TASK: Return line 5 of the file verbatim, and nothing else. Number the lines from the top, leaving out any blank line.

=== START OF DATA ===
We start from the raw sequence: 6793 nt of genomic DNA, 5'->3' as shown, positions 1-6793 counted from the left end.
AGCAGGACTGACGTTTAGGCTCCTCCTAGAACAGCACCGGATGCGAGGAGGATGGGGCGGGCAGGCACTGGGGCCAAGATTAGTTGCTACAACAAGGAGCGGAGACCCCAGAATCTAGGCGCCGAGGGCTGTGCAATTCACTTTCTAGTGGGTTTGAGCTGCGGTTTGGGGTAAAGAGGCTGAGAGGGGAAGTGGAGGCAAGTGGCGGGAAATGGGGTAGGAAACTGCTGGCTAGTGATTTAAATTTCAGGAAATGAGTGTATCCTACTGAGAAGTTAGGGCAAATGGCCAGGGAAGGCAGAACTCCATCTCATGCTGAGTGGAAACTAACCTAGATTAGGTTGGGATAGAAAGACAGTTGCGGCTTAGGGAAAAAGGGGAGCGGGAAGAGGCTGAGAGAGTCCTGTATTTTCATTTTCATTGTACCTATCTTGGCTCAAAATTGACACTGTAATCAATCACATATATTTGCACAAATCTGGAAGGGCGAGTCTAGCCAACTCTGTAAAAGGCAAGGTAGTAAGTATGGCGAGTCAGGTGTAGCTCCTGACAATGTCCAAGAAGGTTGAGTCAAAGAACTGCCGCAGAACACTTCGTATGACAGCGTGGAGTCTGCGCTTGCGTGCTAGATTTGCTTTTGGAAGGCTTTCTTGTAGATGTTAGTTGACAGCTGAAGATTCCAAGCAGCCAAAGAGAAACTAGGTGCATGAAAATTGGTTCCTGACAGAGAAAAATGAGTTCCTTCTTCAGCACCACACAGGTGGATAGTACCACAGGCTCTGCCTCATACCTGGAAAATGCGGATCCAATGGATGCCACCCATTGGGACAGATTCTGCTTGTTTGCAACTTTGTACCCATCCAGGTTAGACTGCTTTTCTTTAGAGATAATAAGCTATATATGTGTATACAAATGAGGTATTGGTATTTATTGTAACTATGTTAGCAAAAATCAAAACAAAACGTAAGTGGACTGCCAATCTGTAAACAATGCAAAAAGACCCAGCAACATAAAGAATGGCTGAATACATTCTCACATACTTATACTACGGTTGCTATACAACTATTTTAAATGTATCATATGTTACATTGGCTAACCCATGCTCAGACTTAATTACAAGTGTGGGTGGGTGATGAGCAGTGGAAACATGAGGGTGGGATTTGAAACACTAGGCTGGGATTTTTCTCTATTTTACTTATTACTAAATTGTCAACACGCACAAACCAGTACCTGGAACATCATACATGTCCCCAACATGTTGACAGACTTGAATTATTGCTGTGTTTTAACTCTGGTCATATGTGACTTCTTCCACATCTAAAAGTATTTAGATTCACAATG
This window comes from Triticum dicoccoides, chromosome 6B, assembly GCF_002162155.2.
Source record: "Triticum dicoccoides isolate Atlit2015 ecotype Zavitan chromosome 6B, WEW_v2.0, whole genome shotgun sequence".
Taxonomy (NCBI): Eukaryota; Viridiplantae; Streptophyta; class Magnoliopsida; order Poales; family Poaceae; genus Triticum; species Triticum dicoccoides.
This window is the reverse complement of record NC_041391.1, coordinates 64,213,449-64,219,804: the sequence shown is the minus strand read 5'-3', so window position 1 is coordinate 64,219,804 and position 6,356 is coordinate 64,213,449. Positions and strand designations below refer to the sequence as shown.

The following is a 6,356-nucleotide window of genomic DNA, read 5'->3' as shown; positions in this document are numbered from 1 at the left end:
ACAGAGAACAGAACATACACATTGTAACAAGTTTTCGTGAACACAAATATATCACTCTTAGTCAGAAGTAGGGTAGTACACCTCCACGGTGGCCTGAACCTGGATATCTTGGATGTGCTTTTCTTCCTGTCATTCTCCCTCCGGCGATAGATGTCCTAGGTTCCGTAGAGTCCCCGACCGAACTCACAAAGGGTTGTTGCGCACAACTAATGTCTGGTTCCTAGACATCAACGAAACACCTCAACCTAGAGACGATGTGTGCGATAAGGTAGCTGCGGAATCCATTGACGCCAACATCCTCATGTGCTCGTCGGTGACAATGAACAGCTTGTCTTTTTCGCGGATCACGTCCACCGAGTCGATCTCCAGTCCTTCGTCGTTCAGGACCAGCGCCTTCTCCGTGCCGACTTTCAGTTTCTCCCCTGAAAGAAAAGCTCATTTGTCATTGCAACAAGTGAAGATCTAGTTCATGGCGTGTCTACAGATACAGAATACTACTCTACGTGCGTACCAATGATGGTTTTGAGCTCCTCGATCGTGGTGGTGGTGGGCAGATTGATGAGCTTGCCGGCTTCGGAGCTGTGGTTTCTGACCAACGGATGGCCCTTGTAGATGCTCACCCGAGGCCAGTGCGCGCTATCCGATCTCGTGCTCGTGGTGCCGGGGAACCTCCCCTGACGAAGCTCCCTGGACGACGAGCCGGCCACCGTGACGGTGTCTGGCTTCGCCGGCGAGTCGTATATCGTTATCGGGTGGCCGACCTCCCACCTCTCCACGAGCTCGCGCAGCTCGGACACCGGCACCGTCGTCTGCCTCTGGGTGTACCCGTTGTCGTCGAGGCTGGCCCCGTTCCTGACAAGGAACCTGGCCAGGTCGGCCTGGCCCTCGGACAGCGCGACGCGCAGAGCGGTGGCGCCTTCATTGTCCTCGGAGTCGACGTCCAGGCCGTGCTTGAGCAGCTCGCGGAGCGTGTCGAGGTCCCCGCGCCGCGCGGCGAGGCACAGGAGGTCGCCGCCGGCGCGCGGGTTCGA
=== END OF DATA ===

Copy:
Taxonomy (NCBI): Eukaryota; Viridiplantae; Streptophyta; class Magnoliopsida; order Poales; family Poaceae; genus Triticum; species Triticum dicoccoides.